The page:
A 2011 EDUCAUSE report reveals that mobile technology is becoming more common at colleges and universities. EDUCAUSE notes that for college-aged (18-24) individuals, ownership of mobile devices increased from 1.2 percent in 2005 to 62.7 percent in 2010.

Given the prevalence of recreational mobile technology for those of college age, Indiana University-Purdue University Indianapolis (IUPUI) researchers examined the use of mobile tech in the classroom over the course of one semester. Of the 209 students participating, all were exposed to an iPad 1-7 times. The integration of mobile technology had mostly positive results in this study, "iLearning: the future of higher education? Student perceptions on learning with mobile tablets," published in the Journal of the Scholarship of Teaching and Learning.

Much like tablet use in early education, iPads or other tablets in college-level classrooms allow the use of the same device for multiple fields of study. For example, music majors can benefit from the tablet's auditory properties and music apps, while biology or anatomy students can use it to measure things like heart rate. Apps on tablets or smartphones also can match students learning styles to instructional methods. Finally, while teachers and administrators in early education may worry that mobile technology could detract from student engagement and collaboration, this study argues that mobile technology invites collaborative effort.

Caveats on Using Tech in Classrooms

Mobile technology is not without its drawbacks, despite its relative affordability as a classroom tool and the opportunity to incorporate different learning styles for both older and younger students. Researchers in the IUPUI "iLearning" study note that incorporating technology for college-aged children may put lower-income students at risk. Researchers cite the perceived "app gap" as evidence: lower-income students have over 50 percent less experience using mobile technology compared with higher-income students. Thus, some students may have feelings of frustration or isolation during these learning activities, as may students who are non-technical in general.

Early-education teachers and administrators may face similar problems incorporating mobile technology with learning activities for students in all income brackets. The IUPUI researchers caution that only 2 percent of lower-income children have access to a tablet at home.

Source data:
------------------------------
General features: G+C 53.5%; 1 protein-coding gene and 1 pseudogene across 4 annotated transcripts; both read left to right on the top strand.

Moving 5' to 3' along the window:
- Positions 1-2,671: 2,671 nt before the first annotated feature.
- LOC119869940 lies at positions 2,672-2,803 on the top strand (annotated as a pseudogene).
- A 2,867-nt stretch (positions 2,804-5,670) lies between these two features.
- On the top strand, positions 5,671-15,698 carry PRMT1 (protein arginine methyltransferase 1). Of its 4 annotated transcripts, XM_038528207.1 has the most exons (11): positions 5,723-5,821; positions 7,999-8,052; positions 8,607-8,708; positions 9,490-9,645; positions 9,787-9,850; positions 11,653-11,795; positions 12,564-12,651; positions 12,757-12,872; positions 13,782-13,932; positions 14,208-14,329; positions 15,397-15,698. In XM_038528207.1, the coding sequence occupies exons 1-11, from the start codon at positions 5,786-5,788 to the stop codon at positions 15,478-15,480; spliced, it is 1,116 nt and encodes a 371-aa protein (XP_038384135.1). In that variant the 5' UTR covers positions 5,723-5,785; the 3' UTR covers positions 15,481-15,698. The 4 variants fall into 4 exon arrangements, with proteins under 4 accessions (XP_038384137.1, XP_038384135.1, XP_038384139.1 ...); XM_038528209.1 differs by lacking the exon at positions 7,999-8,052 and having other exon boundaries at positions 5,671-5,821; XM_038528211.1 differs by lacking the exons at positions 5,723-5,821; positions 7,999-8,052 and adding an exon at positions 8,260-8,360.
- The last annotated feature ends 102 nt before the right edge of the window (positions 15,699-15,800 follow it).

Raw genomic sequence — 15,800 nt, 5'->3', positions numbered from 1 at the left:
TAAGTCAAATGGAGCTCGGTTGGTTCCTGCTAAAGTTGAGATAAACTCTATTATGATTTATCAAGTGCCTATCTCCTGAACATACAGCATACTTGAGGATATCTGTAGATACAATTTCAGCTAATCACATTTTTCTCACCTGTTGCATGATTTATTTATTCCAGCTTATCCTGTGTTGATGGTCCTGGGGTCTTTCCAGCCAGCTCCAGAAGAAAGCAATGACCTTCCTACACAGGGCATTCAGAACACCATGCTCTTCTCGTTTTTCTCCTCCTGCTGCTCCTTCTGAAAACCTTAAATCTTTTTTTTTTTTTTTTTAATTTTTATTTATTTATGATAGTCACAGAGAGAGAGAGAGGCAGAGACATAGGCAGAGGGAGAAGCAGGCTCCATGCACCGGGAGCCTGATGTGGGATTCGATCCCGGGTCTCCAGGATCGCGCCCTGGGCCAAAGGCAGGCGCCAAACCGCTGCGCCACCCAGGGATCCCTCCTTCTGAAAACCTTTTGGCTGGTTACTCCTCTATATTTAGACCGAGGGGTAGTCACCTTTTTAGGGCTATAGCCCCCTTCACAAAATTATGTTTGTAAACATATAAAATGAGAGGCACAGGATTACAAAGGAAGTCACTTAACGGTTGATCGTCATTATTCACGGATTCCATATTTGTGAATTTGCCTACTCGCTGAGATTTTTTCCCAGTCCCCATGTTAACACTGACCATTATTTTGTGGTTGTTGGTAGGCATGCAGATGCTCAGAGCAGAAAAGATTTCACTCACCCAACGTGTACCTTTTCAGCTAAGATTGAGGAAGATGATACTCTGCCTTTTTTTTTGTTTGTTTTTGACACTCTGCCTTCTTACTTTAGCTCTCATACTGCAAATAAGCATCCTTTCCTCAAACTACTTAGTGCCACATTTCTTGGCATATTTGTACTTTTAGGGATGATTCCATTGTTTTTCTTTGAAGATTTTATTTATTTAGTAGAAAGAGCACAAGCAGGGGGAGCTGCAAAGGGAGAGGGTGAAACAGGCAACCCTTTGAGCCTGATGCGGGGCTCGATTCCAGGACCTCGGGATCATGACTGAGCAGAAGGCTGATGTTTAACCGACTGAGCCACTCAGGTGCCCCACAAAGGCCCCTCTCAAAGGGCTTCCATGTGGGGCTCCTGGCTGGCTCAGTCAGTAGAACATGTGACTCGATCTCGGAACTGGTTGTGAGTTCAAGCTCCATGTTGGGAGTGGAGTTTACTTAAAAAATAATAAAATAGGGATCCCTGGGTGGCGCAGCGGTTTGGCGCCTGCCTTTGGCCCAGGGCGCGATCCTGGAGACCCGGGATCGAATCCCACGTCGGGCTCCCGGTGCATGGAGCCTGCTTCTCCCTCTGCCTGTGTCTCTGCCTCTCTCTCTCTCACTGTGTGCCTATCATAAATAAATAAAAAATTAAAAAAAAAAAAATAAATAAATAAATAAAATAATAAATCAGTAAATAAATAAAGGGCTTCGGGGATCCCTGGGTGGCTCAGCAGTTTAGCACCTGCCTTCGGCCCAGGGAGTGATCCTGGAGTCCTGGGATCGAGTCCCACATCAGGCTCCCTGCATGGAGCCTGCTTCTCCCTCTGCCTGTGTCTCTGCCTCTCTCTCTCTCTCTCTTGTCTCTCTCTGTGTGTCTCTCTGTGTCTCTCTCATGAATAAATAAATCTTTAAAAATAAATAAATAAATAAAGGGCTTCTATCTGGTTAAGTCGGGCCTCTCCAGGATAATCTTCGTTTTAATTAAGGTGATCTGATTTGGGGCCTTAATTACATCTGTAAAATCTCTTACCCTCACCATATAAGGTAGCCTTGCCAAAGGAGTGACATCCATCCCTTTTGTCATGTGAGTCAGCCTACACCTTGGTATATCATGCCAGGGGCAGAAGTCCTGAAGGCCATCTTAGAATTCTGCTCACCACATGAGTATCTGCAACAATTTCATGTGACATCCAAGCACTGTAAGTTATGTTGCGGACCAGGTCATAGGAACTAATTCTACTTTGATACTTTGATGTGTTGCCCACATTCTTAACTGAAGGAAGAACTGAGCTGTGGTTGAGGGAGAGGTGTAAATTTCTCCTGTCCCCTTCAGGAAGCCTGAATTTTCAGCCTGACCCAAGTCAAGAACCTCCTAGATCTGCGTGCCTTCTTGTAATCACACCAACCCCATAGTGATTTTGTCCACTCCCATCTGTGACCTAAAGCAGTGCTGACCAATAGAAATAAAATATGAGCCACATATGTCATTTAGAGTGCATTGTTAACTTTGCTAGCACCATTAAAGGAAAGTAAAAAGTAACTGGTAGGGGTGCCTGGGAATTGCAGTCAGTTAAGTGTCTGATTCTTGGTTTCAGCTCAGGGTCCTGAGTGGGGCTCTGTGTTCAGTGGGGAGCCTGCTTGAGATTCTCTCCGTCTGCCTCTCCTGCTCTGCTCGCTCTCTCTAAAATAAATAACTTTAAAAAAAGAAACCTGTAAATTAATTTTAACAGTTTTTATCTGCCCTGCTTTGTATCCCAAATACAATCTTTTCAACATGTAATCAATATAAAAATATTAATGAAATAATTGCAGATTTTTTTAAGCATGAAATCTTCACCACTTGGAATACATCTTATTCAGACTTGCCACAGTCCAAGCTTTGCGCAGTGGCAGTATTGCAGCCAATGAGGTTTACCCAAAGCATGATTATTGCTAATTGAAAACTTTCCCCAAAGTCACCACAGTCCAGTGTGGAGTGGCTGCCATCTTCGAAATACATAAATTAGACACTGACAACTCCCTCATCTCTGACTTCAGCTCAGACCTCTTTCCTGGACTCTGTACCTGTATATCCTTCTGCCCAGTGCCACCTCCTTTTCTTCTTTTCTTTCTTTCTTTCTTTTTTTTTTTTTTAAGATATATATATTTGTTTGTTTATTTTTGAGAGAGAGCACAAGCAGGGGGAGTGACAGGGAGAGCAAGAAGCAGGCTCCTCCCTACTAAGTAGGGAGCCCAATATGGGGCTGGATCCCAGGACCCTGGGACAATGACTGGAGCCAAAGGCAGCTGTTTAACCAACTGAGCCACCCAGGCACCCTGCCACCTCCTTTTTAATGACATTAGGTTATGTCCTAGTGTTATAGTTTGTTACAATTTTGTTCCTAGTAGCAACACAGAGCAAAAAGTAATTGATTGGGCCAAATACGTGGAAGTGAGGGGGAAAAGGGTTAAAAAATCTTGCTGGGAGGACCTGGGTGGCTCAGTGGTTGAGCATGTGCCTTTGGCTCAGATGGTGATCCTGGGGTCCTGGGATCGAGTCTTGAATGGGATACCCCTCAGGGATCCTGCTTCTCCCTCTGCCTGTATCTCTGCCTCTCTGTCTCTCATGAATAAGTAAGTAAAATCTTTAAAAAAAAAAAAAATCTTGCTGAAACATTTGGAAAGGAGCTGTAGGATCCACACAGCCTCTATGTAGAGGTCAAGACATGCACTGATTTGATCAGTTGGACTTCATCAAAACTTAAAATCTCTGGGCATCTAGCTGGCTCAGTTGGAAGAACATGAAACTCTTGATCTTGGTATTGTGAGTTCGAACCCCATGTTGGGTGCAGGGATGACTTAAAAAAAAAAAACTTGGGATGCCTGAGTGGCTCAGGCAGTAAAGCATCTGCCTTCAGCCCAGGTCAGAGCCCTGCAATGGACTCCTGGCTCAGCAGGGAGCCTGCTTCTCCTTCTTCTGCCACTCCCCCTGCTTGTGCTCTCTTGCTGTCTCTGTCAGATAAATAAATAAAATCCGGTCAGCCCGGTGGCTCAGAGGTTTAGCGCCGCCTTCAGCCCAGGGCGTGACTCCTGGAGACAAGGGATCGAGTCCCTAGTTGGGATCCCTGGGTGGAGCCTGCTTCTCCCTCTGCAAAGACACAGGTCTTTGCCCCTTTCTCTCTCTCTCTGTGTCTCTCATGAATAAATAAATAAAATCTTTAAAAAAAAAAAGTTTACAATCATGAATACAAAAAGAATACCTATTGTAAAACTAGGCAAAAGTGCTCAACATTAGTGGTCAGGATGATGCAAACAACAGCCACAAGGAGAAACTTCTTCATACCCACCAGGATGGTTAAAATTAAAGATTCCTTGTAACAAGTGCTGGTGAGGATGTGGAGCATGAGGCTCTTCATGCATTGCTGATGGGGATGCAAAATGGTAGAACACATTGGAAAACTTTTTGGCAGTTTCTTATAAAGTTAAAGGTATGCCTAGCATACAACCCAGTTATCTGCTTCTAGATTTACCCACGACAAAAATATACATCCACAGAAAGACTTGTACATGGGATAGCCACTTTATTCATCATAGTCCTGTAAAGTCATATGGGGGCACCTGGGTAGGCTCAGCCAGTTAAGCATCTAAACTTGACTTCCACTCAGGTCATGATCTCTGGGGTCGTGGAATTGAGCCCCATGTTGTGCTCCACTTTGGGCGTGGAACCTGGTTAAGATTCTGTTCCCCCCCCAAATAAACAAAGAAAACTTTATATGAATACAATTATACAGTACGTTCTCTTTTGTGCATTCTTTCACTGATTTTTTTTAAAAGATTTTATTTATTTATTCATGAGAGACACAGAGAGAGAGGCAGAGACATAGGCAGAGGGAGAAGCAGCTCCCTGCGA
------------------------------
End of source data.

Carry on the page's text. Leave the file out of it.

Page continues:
Mobile technology may enable student engagement even when the teacher is unable to have one-on-one instruction time. However, instructors need to more closely monitor engagement and collaboration to make sure that students are sharing the devices, and more importantly, that they are sharing ideas with other students.

The Future of Mobile Technology in the Classroom

Mobile devices are not going away. A 2012 study by the Pew Research Center surveyed Advanced Placement and National Writing Project instructors in secondary schools, revealing that 73 percent of the teachers and/or their students used cell phones in class or to complete assignments. In these classes, over three-quarters of students also made use of electronic devices to access or submit assignments online.

Mobile technology is not found in all classrooms, and researchers, educators and students may not yet be fully aware of its effectiveness or risks. Both teachers and students can most likely benefit from one of the biggest strengths of mobile technology for learning, the tailor-made applications for students with different learning styles, whether in early education, higher education or special needs classes. The study out of Spain highlighted this benefit, explaining that "customizable applications help mold the learning process to students' impairments." While the researchers in this study worked specifically with special needs students, both younger and older students in traditional classrooms may also benefit from personalized learning.